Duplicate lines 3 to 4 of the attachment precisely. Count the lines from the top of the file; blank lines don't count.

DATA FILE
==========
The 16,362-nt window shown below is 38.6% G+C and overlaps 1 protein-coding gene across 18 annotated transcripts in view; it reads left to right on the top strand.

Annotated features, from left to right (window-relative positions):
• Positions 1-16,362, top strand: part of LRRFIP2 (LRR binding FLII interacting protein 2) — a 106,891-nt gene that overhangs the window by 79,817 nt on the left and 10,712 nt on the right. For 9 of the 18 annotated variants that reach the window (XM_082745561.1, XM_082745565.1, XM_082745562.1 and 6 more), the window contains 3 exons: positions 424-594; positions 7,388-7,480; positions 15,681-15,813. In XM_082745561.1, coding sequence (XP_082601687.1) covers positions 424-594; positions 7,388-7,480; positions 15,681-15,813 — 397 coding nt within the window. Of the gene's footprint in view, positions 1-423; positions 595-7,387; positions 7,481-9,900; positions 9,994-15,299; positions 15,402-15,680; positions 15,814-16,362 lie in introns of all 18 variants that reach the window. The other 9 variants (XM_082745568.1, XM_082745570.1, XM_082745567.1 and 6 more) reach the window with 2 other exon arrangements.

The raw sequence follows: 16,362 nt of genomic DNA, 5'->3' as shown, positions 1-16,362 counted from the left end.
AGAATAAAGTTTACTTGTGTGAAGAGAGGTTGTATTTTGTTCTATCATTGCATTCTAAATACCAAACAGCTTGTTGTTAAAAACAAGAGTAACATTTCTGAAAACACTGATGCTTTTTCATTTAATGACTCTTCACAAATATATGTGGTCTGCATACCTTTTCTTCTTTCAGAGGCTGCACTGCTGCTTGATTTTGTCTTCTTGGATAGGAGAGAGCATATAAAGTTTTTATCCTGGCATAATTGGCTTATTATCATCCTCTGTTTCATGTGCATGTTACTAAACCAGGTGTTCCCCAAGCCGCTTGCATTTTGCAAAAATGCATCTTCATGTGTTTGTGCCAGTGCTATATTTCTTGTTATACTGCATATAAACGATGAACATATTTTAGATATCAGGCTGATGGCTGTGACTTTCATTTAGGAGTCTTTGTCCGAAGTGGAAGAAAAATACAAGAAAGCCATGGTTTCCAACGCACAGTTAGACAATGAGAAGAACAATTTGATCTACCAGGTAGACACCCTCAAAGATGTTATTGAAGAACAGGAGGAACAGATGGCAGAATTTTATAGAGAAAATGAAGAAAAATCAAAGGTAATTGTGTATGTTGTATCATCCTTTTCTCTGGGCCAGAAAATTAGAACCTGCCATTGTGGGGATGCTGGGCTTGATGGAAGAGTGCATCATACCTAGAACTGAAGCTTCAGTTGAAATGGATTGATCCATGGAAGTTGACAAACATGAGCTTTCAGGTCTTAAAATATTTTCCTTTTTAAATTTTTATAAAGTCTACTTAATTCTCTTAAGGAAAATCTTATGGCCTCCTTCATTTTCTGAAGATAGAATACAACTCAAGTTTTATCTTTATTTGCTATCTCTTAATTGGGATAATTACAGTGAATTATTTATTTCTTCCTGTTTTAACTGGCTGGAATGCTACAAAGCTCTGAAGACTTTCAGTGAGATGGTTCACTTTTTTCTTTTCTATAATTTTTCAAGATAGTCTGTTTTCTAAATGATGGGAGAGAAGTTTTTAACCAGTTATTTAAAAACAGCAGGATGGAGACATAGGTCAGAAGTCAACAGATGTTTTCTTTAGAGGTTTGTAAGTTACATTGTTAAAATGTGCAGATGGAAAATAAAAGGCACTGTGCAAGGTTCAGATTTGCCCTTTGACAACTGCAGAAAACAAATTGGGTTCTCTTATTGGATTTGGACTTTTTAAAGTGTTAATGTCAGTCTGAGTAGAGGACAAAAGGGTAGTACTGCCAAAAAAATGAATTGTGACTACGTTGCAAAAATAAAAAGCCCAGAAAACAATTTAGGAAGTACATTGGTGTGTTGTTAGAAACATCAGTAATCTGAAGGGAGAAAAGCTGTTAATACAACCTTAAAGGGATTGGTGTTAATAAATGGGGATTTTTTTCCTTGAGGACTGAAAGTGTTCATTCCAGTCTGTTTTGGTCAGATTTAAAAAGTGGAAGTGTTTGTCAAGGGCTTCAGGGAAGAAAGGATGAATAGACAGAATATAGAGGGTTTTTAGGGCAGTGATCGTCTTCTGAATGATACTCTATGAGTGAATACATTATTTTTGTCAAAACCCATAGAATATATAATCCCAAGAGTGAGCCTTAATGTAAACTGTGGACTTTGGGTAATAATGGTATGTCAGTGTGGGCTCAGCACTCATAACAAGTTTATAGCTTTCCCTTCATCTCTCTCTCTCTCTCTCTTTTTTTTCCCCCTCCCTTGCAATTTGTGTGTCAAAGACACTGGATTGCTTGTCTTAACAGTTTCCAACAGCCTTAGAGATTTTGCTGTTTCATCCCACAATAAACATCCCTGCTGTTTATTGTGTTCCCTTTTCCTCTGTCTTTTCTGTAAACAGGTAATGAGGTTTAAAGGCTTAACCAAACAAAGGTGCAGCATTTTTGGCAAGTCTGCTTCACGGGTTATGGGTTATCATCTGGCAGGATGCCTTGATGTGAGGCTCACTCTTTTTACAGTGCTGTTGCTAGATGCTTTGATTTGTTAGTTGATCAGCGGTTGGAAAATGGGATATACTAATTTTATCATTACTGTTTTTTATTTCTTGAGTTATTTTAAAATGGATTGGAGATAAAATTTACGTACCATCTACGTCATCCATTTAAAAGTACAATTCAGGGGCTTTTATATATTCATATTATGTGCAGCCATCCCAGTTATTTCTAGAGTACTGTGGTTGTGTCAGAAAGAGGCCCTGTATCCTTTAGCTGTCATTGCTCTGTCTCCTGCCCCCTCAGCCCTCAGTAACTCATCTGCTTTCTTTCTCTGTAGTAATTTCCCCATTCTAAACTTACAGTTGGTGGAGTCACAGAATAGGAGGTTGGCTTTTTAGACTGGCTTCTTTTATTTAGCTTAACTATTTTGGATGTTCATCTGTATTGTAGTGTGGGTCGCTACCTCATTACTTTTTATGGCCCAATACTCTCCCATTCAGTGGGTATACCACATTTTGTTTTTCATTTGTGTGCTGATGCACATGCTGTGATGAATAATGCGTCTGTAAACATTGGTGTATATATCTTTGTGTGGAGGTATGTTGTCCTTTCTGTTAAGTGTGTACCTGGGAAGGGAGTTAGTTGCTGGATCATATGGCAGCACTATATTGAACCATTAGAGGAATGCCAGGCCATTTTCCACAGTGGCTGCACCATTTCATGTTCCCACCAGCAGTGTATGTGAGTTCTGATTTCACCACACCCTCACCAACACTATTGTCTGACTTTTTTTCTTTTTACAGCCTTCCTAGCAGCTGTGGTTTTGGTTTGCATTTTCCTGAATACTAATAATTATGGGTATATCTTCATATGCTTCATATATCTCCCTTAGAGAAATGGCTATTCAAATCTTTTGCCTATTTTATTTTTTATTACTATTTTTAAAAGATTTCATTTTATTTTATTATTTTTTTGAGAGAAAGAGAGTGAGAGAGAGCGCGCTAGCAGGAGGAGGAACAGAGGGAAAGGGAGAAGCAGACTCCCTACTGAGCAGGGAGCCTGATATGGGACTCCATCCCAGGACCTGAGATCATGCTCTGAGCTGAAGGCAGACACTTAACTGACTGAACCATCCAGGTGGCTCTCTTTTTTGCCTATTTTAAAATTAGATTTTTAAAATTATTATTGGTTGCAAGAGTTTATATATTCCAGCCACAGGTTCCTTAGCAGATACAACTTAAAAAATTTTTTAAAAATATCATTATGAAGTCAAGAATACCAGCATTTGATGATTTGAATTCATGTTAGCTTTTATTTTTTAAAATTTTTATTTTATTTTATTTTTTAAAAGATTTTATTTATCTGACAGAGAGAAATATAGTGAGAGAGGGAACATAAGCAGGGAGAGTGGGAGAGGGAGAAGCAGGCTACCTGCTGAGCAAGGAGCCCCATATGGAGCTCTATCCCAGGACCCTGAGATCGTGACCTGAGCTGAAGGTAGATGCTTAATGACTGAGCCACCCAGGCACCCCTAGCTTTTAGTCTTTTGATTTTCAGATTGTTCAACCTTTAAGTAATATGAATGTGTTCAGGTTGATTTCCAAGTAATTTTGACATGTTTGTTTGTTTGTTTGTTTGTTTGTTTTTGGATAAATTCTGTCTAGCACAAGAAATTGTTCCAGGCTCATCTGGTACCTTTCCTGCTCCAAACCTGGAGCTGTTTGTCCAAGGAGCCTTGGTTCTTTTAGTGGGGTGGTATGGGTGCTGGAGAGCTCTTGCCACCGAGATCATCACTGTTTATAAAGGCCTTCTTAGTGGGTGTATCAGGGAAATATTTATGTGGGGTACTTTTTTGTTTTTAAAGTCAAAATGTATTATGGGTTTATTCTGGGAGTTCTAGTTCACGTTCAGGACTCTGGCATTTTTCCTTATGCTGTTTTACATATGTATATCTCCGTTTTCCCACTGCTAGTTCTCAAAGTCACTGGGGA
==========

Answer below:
• Positions 1-16,362, top strand: part of LRRFIP2 (LRR binding FLII interacting protein 2) — a 106,891-nt gene that overhangs the window by 79,817 nt on the left and 10,712 nt on the right. For 9 of the 18 annotated variants that reach the window (XM_082745561.1, XM_082745565.1, XM_082745562.1 and 6 more), the window contains 3 exons: positions 424-594; positions 7,388-7,480; positions 15,681-15,813. In XM_082745561.1, coding sequence (XP_082601687.1) covers positions 424-594; positions 7,388-7,480; positions 15,681-15,813 — 397 coding nt within the window. Of the gene's footprint in view, positions 1-423; positions 595-7,387; positions 7,481-9,900; positions 9,994-15,299; positions 15,402-15,680; positions 15,814-16,362 lie in introns of all 18 variants that reach the window. The other 9 variants (XM_082745568.1, XM_082745570.1, XM_082745567.1 and 6 more) reach the window with 2 other exon arrangements.

The raw sequence follows: 16,362 nt of genomic DNA, 5'->3' as shown, positions 1-16,362 counted from the left end.